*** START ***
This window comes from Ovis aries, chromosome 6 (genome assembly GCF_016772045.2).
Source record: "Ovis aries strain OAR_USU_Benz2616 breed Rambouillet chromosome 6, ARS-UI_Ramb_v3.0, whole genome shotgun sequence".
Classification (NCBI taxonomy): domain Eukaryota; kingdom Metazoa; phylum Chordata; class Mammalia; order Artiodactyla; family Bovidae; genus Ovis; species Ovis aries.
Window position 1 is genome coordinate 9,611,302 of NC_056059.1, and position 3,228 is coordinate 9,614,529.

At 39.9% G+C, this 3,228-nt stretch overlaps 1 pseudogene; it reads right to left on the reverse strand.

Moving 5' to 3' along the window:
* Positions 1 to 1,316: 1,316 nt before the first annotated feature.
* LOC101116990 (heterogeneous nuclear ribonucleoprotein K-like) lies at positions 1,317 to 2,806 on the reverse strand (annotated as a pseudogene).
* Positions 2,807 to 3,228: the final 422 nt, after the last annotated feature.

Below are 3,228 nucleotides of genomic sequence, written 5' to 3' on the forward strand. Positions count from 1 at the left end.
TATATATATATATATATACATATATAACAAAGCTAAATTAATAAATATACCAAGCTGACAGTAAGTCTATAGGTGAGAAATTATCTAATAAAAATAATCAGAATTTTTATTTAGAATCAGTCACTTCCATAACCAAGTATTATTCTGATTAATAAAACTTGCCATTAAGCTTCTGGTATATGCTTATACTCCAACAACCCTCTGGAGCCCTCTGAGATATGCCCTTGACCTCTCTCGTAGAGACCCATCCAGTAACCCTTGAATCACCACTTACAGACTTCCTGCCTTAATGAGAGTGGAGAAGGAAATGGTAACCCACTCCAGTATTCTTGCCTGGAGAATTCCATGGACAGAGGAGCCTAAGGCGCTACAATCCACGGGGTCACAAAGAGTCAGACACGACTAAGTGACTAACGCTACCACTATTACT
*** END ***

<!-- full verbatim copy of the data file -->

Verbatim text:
This window comes from Ovis aries, chromosome 6 (genome assembly GCF_016772045.2).
Source record: "Ovis aries strain OAR_USU_Benz2616 breed Rambouillet chromosome 6, ARS-UI_Ramb_v3.0, whole genome shotgun sequence".
Classification (NCBI taxonomy): domain Eukaryota; kingdom Metazoa; phylum Chordata; class Mammalia; order Artiodactyla; family Bovidae; genus Ovis; species Ovis aries.
Window position 1 is genome coordinate 9,611,302 of NC_056059.1, and position 3,228 is coordinate 9,614,529.

At 39.9% G+C, this 3,228-nt stretch overlaps 1 pseudogene; it reads right to left on the reverse strand.

Moving 5' to 3' along the window:
* Positions 1 to 1,316: 1,316 nt before the first annotated feature.
* LOC101116990 (heterogeneous nuclear ribonucleoprotein K-like) lies at positions 1,317 to 2,806 on the reverse strand (annotated as a pseudogene).
* Positions 2,807 to 3,228: the final 422 nt, after the last annotated feature.

Below are 3,228 nucleotides of genomic sequence, written 5' to 3' on the forward strand. Positions count from 1 at the left end.
TATATATATATATATATACATATATAACAAAGCTAAATTAATAAATATACCAAGCTGACAGTAAGTCTATAGGTGAGAAATTATCTAATAAAAATAATCAGAATTTTTATTTAGAATCAGTCACTTCCATAACCAAGTATTATTCTGATTAATAAAACTTGCCATTAAGCTTCTGGTATATGCTTATACTCCAACAACCCTCTGGAGCCCTCTGAGATATGCCCTTGACCTCTCTCGTAGAGACCCATCCAGTAACCCTTGAATCACCACTTACAGACTTCCTGCCTTAATGAGAGTGGAGAAGGAAATGGTAACCCACTCCAGTATTCTTGCCTGGAGAATTCCATGGACAGAGGAGCCTAAGGCGCTACAATCCACGGGGTCACAAAGAGTCAGACACGACTAAGTGACTAACGCTACCACTATTACT